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Publication# TimeEvolver: A program for time evolution with improved error bound

Abstract

We present TimeEvolver, a program for computing time evolution in a generic quantum system. It relies on well-known Krylov subspace techniques to tackle the problem of multiplying the exponential of a large sparse matrix iH, where His the Hamiltonian, with an initial vector v. The fact that His Hermitian makes it possible to provide an easily computable bound on the accuracy of the Krylov approximation. Apart from effects of numerical roundoff, the resulting a posteriori error bound is rigorous, which represents a crucial novelty as compared to existing software packages such as Expokit[1]. On a standard notebook, TimeEvolverallows to compute time evolution with adjustable precision in Hilbert spaces of dimension greater than 10(6) Program summary Program Title: TimeEvolver CPC Library link to program files: https://doi.org/10.17632/vvwvng9w36.1 Code Ocean capsule: https://codeocean.com/capsule/8431379 Developer's repository link: https://github.com/marco-michel/TimeEvolver Licensing provisions: MIT Programming language: C++ Supplementary material: An example which demonstrates the computation of time evolution in a concrete physical system. Nature of problem: Computing time evolution in a generic physical quantum system can be reduced to the numerical task of calculating exp(-iHt)v. Here His the Hamiltonian matrix, which is large and sparse, icorresponds to the imaginary unit, tdenotes time and the vector vrepresents the initial state. A program is needed to perform this computation efficiently. Since the use of approximation methods is unavoidable, it is important to quantify as rigorously as possible the resulting error. Moreover, in order to facilitate the application to various problems in physics, additional functionalities are needed, in particular for forming the Hamiltonian matrix from a more abstract representation of the Hamiltonian operator. Solution method: The program employs known Krylov subspace methods for calculation the exponential of the large sparse matrix (- iHt) times the vector v. The Arnoldi algorithm is used to form the Krylov subspace and exponentiation of the resulting small matrix is achieved by diagonalization. The fact that (-iHt) is anti-Hermitian makes it possible to calculate the error of the Krylov approximation in terms of an easily-computable integral formula. This allows to choose a maximal size of the time step, after which the method is restarted and a new Krylov subspace is formed, while respecting an adjustable error bound. It is rigorous up to inaccuracies of a one-dimensional numerical integral and effects of finite machine precision, for which we also give an estimate. All linear algebra operations are performed with the Intel (R) Math Kernel Library and Boost is used for numerical integration. The methods for deriving the Hamiltonian matrix rely on a hashtable representation of Hilbert space. (c) 2022 The Author(s). Published by Elsevier B.V. This is an open access article under the CC BY license (http://creativecommons.org/licenses/by/4.0/).. Additionally, we provide routines for deriving the matrix Hfrom a more abstract representation of the Hamiltonian operator.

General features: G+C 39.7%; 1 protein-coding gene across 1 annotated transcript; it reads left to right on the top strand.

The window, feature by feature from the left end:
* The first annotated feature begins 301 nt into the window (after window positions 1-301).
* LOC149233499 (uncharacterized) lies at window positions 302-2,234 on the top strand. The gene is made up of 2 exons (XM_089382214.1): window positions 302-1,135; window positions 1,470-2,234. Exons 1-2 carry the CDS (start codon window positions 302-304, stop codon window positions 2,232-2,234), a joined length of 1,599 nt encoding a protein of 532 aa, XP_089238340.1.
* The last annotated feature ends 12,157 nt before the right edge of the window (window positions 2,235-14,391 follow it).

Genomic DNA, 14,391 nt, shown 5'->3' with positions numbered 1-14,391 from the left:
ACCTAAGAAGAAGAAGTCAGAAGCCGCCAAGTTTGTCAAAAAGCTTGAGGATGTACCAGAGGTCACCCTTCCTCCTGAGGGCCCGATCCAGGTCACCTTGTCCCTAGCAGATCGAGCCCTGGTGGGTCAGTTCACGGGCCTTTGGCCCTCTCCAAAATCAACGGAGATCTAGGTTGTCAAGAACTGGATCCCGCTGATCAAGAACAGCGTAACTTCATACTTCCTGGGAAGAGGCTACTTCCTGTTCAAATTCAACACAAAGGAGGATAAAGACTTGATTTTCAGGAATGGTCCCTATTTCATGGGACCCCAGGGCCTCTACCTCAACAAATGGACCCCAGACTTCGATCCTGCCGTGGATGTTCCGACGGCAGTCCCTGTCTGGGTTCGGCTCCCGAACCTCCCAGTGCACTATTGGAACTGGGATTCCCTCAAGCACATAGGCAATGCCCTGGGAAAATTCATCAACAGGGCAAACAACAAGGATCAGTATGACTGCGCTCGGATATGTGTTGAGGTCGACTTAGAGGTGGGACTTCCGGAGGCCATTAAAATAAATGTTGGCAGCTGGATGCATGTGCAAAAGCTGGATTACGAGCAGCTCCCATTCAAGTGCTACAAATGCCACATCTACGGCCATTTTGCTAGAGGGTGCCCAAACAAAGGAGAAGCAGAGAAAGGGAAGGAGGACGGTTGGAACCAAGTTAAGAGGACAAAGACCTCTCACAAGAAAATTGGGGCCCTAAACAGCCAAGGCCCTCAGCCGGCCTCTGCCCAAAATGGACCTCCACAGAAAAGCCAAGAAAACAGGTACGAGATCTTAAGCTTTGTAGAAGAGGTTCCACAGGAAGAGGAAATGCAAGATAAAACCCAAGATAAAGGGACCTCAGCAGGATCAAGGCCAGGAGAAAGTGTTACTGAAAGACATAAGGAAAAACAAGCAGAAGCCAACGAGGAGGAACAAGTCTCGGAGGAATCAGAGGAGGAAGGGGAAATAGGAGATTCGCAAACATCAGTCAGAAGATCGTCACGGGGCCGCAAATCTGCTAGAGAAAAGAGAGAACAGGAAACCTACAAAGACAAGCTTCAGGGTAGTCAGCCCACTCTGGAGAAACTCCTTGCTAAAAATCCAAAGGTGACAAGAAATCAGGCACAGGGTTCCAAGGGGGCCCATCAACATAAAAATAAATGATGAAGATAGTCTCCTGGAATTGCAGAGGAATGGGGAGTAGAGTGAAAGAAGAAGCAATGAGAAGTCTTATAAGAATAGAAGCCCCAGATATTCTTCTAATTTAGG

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Lanczos algorithm

The Lanczos algorithm is an iterative method devised by Cornelius Lanczos that is an adaptation of power methods to find the "most useful" (tending towards extreme highest/lowest) eigenvalues and eigenvectors of an Hermitian matrix, where is often but not necessarily much smaller than . Although computationally efficient in principle, the method as initially formulated was not useful, due to its numerical instability. In 1970, Ojalvo and Newman showed how to make the method numerically stable and applied it to the solution of very large engineering structures subjected to dynamic loading.

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